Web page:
In this lesson, students explore the First Industrial Revolution in early nineteenth-century America. Through simulation activities and the examination of primary historical materials, students learn how changes in the workplace and less expensive goods led to the transformation of American life.
Students examine primary sources in order to compare the intellectual achievements of Benjamin Franklin and Thomas Jefferson. The lesson serves as an introduction to the complementary EDSITEment lesson, Jefferson vs. Franklin: Revolutionary Philosophers.
What was the Monroe Doctrine? What principles of foreign policy did this Doctrine establish? What were the significant events in U.S. diplomacy before 1823? What diplomatic roles had James Monroe played before he became president? Here, a careful examination of the document anticipates what is to come.
This lesson will help students develop a better understanding of the election of 1824 and its significance.
Call up each student group in chronological order. Students should describe their image, briefly tell the class about what their research revealed, read their caption, and post the image on your History of the White House Timeline. If desired, challenge students to find other events appropriate for the timeline.
Introduce the following scenario. Tell students to imagine that a previously unknown cache of images, documents, and photographs has just been discovered during some minor repairs of the White House. Because the documents were carefully wrapped and stored in the White House, we suspect that each image is related to an important or interesting event in American history that affected the White House in some way.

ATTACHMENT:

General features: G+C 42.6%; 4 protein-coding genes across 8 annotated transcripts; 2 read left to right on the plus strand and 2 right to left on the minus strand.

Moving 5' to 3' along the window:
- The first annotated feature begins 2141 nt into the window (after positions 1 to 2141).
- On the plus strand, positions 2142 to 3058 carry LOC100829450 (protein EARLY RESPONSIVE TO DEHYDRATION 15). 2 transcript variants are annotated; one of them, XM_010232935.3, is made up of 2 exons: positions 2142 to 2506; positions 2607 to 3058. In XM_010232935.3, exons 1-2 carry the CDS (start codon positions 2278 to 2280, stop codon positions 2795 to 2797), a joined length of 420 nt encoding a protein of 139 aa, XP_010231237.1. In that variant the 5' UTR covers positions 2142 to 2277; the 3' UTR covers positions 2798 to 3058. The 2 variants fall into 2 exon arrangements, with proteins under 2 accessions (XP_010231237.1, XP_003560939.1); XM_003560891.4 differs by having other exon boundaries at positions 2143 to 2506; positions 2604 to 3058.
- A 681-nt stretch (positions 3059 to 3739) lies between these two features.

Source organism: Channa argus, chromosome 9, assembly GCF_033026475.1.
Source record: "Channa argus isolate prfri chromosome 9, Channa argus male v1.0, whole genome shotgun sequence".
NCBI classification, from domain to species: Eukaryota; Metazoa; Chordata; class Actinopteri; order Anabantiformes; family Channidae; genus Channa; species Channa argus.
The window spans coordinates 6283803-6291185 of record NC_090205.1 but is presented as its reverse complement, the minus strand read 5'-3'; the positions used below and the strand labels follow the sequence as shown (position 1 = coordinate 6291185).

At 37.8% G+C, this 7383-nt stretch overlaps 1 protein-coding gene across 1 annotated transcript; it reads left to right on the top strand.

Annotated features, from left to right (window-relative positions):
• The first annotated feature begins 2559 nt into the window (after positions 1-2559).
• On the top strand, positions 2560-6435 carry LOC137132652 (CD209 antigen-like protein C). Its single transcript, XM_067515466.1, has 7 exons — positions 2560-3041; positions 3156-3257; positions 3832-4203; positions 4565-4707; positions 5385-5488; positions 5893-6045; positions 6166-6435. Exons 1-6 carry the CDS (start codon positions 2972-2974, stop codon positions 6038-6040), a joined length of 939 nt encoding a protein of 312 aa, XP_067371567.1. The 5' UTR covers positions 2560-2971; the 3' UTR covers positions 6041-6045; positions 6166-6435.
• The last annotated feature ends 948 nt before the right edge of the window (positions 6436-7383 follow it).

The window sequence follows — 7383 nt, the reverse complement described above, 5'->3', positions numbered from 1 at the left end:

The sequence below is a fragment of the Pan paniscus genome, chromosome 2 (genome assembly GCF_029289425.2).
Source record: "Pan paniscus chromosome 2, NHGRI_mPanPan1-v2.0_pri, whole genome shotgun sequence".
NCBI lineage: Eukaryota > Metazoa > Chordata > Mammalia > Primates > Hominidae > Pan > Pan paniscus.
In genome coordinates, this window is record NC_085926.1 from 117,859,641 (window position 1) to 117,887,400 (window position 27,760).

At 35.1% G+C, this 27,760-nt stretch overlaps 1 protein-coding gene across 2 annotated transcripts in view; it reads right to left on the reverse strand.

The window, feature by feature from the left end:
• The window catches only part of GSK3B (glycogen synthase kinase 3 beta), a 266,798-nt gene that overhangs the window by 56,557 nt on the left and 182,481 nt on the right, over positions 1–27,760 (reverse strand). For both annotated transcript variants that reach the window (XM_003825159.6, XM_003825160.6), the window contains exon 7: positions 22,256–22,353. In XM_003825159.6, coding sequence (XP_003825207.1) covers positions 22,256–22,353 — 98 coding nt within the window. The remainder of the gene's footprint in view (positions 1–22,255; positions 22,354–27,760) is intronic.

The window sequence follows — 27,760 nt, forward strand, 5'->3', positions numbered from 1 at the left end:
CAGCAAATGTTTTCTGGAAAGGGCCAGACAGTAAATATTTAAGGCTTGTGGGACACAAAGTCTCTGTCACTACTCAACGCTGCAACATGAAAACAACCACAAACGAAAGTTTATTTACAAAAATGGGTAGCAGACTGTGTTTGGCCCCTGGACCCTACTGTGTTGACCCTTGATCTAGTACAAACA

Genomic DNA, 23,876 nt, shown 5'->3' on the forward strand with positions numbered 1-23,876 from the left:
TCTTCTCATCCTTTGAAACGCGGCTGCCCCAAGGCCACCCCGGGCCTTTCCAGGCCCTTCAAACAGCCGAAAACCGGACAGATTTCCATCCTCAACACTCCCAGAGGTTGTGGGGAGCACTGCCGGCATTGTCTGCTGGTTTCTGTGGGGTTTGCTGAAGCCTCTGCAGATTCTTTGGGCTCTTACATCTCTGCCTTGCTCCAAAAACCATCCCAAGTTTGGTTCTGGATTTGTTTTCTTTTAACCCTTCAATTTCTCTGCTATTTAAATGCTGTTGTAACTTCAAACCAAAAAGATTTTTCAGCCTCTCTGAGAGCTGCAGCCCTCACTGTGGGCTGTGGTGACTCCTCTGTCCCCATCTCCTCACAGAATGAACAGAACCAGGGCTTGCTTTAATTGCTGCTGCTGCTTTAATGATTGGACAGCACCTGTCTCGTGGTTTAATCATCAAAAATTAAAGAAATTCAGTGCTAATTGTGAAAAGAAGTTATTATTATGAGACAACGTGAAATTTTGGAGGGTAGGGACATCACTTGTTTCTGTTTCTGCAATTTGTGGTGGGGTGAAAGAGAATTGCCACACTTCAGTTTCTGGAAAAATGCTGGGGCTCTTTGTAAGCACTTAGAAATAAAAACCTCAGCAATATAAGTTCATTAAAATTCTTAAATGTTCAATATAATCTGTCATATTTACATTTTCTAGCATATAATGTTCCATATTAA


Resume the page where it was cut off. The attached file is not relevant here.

What conditions provided the impetus for the Sedition Act? Partisan animosity was strong during Adams's presidency. The first two political parties in the U.S. were in their infancy—the Federalists, to which the majority of members of Congress belonged, and the Democratic-Republicans, led by former vice-president Thomas Jefferson and four-term Congressman James Madison, who had left the House in 1796.
This lesson focuses on the problems under the Articles of Confederation between 1783 and 1786 leading to the 1787 Convention. Through examination of primary sources, students will see why some prominent American founders, more than others, believed that the United States faced a serious crisis, and that drastic changes, rather than minor amendments, to the Articles were necessary.
Native American groups had to choose the loyalist or patriot cause—or somehow maintain a neutral stance during the Revolutionary War. Students will analyze maps, treaties, congressional records, first-hand accounts, and correspondence to determine the different roles assumed by Native Americans in the American Revolution and understand why the various groups formed the alliances they did.
Through the use of maps and original documents, this lesson will focus on the key battles of the Civil War, Gettysburg and Vicksburg and show how the battles contributed to its outcome. It will also examine the "total war" strategy of General Sherman, and the role of naval warfare in bringing about a Union victory.